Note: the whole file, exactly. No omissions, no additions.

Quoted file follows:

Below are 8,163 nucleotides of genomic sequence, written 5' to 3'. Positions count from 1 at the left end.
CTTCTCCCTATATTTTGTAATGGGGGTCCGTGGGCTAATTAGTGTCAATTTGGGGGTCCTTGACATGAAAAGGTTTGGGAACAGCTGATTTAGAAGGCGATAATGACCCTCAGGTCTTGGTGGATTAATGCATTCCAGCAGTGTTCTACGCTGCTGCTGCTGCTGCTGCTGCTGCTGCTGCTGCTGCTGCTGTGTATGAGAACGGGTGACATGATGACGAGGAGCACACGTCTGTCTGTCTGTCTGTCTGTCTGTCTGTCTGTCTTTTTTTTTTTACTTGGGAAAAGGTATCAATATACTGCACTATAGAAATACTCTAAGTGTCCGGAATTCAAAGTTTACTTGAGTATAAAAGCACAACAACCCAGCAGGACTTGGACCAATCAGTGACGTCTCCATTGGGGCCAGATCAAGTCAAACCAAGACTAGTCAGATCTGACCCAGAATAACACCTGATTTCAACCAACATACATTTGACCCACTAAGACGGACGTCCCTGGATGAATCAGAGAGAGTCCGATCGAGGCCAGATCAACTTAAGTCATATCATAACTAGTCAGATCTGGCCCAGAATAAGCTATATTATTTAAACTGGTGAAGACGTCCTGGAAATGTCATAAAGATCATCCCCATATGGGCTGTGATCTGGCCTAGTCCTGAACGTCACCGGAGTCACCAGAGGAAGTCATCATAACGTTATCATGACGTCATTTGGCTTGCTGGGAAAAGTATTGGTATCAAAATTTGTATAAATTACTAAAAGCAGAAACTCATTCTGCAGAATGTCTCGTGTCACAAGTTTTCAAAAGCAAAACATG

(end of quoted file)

Below are 8,163 nucleotides of genomic sequence, written 5' to 3'. Positions count from 1 at the left end.
CTTCTCCCTATATTTTGTAATGGGGGTCCGTGGGCTAATTAGTGTCAATTTGGGGGTCCTTGACATGAAAAGGTTTGGGAACAGCTGATTTAGAAGGCGATAATGACCCTCAGGTCTTGGTGGATTAATGCATTCCAGCAGTGTTCTACGCTGCTGCTGCTGCTGCTGCTGCTGCTGCTGCTGCTGCTGCTGTGTATGAGAACGGGTGACATGATGACGAGGAGCACACGTCTGTCTGTCTGTCTGTCTGTCTGTCTGTCTGTCTTTTTTTTTTTACTTGGGAAAAGGTATCAATATACTGCACTATAGAAATACTCTAAGTGTCCGGAATTCAAAGTTTACTTGAGTATAAAAGCACAACAACCCAGCAGGACTTGGACCAATCAGTGACGTCTCCATTGGGGCCAGATCAAGTCAAACCAAGACTAGTCAGATCTGACCCAGAATAACACCTGATTTCAACCAACATACATTTGACCCACTAAGACGGACGTCCCTGGATGAATCAGAGAGAGTCCGATCGAGGCCAGATCAACTTAAGTCATATCATAACTAGTCAGATCTGGCCCAGAATAAGCTATATTATTTAAACTGGTGAAGACGTCCTGGAAATGTCATAAAGATCATCCCCATATGGGCTGTGATCTGGCCTAGTCCTGAACGTCACCGGAGTCACCAGAGGAAGTCATCATAACGTTATCATGACGTCATTTGGCTTGCTGGGAAAAGTATTGGTATCAAAATTTGTATAAATTACTAAAAGCAGAAACTCATTCTGCAGAATGTCTCGTGTCACAAGTTTTCAAAAGCAAAACATG